To characterize the genetic alterations of GCMN, we performed a genetic analysis of GCMN tissues, small melanocytic nevus tissues, normal skin tissues and peripheral venous blood of patients utilizing WES. By comparing with exon sequences of peripheral blood, we found that GCMN tissues showed different mutational characteristics in terms of individual, size and depth of infiltration. By screening, we identified four significantly mutated genes, and NRAS, MUC16, ABCA1 and MAP3K15. In our results, the NRAS gene mutation was consistent with those reported previously [6, 16]. This result validates the important role of this gene in the development of GCMN, and we will not discuss it in depth here. Interestingly, we did not find mutations in BRAF in the GCMN of these patients, and it has been suggested that mutations in BRAF are generally lacking in GCMN patients in the Chinese population [9]. Clearly, at least in the Chinese population, BRAF mutations, which are frequent in melanoma and GCMN with a high risk of malignant transformation, cannot be used as a valid marker to predict malignant transformation. In addition, neither NS nor SMN had mutations in these four genes compared to PB, which indicated that SMN does not have the same risk of malignancy as GCMN.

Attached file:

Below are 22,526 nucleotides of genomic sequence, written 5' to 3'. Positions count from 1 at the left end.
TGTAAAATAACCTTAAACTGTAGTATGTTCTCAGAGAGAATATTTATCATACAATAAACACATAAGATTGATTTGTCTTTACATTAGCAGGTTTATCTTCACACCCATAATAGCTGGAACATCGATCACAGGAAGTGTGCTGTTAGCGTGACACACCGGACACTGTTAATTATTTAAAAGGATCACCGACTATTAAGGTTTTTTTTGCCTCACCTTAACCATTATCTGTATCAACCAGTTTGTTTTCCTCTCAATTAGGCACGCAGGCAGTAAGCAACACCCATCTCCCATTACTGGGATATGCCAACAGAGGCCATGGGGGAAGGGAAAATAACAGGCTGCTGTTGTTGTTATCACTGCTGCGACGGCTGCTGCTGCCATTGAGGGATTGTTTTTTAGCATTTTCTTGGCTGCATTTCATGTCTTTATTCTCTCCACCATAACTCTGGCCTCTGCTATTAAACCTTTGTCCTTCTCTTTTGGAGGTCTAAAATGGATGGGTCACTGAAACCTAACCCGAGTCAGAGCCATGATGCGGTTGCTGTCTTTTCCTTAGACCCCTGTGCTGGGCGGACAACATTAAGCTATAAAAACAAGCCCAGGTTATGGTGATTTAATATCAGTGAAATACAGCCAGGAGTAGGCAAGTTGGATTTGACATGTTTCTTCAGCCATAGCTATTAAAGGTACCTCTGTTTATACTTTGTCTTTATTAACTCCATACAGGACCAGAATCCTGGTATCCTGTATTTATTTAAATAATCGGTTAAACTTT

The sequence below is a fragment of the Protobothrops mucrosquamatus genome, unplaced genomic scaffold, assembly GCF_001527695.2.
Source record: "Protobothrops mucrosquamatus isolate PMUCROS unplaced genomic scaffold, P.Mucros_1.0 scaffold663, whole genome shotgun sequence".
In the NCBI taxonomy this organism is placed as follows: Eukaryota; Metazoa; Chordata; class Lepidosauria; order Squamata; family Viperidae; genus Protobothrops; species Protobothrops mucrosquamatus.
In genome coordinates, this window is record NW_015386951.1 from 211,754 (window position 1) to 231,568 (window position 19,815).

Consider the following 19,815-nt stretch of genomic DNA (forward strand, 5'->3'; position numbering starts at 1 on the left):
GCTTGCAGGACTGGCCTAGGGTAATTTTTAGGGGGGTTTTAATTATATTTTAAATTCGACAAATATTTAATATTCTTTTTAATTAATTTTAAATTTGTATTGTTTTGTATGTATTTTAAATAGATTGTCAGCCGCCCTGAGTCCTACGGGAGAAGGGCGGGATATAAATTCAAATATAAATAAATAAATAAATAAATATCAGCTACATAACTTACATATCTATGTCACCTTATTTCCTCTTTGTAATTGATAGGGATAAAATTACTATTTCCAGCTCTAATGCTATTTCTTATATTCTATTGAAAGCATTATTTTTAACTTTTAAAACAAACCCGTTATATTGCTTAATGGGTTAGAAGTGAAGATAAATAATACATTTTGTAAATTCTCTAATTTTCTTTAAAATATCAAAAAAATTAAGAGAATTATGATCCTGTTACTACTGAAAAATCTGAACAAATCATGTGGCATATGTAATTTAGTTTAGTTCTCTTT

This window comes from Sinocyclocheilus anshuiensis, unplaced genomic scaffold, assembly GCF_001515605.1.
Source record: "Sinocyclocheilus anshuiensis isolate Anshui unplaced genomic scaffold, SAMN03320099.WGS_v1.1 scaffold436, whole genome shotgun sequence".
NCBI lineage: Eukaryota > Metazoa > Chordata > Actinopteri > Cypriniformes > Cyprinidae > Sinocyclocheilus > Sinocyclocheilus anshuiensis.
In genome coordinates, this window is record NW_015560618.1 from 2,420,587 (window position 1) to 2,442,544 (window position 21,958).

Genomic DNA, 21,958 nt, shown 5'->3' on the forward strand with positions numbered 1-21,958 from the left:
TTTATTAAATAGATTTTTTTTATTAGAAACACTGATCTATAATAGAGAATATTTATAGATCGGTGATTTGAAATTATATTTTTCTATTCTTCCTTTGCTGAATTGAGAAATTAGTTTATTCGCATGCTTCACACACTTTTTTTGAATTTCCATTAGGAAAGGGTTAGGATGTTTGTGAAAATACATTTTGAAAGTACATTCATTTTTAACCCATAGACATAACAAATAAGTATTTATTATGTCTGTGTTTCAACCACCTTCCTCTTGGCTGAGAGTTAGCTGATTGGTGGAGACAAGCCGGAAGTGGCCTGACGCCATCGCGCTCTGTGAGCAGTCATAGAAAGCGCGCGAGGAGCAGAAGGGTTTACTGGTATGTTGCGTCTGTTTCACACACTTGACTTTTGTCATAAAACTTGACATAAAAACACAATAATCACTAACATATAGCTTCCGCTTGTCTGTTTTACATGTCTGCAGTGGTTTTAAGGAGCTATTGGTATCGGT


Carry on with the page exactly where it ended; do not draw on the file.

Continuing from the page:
Based on our WES results, we accidentally identified a mutation in MUC16. MUC16 is a member of the mucin family, also known as tumor-associated antigen CA125, and is overexpressed in more than 80% of ovarian cancers [17]. Importantly, in melanoma, MUC16 is one of the critical mutated genes and is expected to be an alternative biomarker of tumor mutation burden [18]. In this study, MUC16 was mutated in both cases. Compared with BRAF, we suggest that MUC16 may be a more suitable biomarker for detecting the transformation of GCMN to melanoma in the Chinese population. However, given the limited number of cases, the potential value of the gene needs to be confirmed with more samples. ABCA1 is a cell membrane protein that regulates cholesterol efflux and triggers many signaling pathways by interacting with apolipoprotein receptors [19]. Moreover, ABCA1 is abundantly expressed in adipose tissue and contributes to HDL biogenesis [20]. Recently, Cuffe et al. confirmed that ABCA1 is critical for adipocyte biogenesis and lipid accumulation and deletion of ABCA1 leads to smaller adipocytes and lower fat pad weight and lower body weight in mice [21]. Therefore, mutations of ABCA1 in dPGCMN of patient 2# may contribute to the reduction of subcutaneous fat. MAP3K15, also known as ASK3, is a member of the MAPK family. Several studies have found that members of the MAPK family function in a protein kinase signaling cascade and that MAP3K proteins play a role in regulating apoptosis [22]. It was found that MAP3K15 may be involved in tumorigenesis and development [23]. Importantly, our study identified mutations of the MAP3K15 gene in the dPGCMN tissue of patient 2#, which may have impaired the normal apoptotic program of melanocytes leading to uncontrolled cell proliferation. Moreover, the current view speculates that an abnormal state of sustained activation of the MAPK pathway promotes the continued proliferation of melanocytes, which lays the foundation for the continuous infiltration of GCMN into the surrounding tissues. In addition, by comparing the mutation results between dGCMN and nGCMN, we found that only dGCMN had mutations in ABCA1 and MAP3K15. Combining the biological functions of these two genes, we speculated that the infiltration of dGCMN into the surrounding tissue may be due to the ablation of subcutaneous fat and the abnormal activation of MAPK pathway, which required further investigation.